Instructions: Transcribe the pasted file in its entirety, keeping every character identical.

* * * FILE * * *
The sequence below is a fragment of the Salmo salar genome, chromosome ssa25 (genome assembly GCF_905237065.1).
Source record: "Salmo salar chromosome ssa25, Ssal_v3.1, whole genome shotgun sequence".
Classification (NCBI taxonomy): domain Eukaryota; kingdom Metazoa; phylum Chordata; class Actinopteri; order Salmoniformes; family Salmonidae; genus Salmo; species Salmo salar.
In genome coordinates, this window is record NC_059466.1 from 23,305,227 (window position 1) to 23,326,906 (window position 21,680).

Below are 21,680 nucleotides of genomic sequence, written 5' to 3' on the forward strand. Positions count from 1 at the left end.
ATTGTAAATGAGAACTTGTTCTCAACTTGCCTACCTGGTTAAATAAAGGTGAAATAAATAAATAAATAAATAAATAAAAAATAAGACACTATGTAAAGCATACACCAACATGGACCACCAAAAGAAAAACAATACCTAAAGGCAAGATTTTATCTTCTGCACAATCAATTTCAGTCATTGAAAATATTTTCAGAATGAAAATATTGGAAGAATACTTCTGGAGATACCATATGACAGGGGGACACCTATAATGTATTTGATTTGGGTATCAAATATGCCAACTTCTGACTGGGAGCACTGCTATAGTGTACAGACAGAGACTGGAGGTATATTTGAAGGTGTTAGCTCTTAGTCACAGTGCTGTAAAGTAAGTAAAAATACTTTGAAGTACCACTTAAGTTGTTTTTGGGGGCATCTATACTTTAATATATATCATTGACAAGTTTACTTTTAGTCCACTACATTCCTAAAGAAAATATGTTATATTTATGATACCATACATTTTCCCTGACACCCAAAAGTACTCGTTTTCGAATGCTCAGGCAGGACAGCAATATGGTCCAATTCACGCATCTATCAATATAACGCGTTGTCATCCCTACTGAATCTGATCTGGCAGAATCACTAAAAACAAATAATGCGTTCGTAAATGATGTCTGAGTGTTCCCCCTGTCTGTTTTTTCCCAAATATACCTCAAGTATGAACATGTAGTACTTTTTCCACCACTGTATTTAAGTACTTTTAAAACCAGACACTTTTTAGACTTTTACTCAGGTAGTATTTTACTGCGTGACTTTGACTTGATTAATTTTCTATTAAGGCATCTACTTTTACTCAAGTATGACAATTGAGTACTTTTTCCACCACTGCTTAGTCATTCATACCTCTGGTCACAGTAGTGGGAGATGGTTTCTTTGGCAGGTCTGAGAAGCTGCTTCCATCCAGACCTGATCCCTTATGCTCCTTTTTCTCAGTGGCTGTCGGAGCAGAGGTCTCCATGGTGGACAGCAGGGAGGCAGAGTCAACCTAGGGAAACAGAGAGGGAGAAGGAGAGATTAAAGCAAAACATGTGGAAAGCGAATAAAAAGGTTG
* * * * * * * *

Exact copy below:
The sequence below is a fragment of the Salmo salar genome, chromosome ssa25 (genome assembly GCF_905237065.1).
Source record: "Salmo salar chromosome ssa25, Ssal_v3.1, whole genome shotgun sequence".
Classification (NCBI taxonomy): domain Eukaryota; kingdom Metazoa; phylum Chordata; class Actinopteri; order Salmoniformes; family Salmonidae; genus Salmo; species Salmo salar.
In genome coordinates, this window is record NC_059466.1 from 23,305,227 (window position 1) to 23,326,906 (window position 21,680).

Below are 21,680 nucleotides of genomic sequence, written 5' to 3' on the forward strand. Positions count from 1 at the left end.
ATTGTAAATGAGAACTTGTTCTCAACTTGCCTACCTGGTTAAATAAAGGTGAAATAAATAAATAAATAAATAAATAAAAAATAAGACACTATGTAAAGCATACACCAACATGGACCACCAAAAGAAAAACAATACCTAAAGGCAAGATTTTATCTTCTGCACAATCAATTTCAGTCATTGAAAATATTTTCAGAATGAAAATATTGGAAGAATACTTCTGGAGATACCATATGACAGGGGGACACCTATAATGTATTTGATTTGGGTATCAAATATGCCAACTTCTGACTGGGAGCACTGCTATAGTGTACAGACAGAGACTGGAGGTATATTTGAAGGTGTTAGCTCTTAGTCACAGTGCTGTAAAGTAAGTAAAAATACTTTGAAGTACCACTTAAGTTGTTTTTGGGGGCATCTATACTTTAATATATATCATTGACAAGTTTACTTTTAGTCCACTACATTCCTAAAGAAAATATGTTATATTTATGATACCATACATTTTCCCTGACACCCAAAAGTACTCGTTTTCGAATGCTCAGGCAGGACAGCAATATGGTCCAATTCACGCATCTATCAATATAACGCGTTGTCATCCCTACTGAATCTGATCTGGCAGAATCACTAAAAACAAATAATGCGTTCGTAAATGATGTCTGAGTGTTCCCCCTGTCTGTTTTTTCCCAAATATACCTCAAGTATGAACATGTAGTACTTTTTCCACCACTGTATTTAAGTACTTTTAAAACCAGACACTTTTTAGACTTTTACTCAGGTAGTATTTTACTGCGTGACTTTGACTTGATTAATTTTCTATTAAGGCATCTACTTTTACTCAAGTATGACAATTGAGTACTTTTTCCACCACTGCTTAGTCATTCATACCTCTGGTCACAGTAGTGGGAGATGGTTTCTTTGGCAGGTCTGAGAAGCTGCTTCCATCCAGACCTGATCCCTTATGCTCCTTTTTCTCAGTGGCTGTCGGAGCAGAGGTCTCCATGGTGGACAGCAGGGAGGCAGAGTCAACCTAGGGAAACAGAGAGGGAGAAGGAGAGATTAAAGCAAAACATGTGGAAAGCGAATAAAAAGGTTG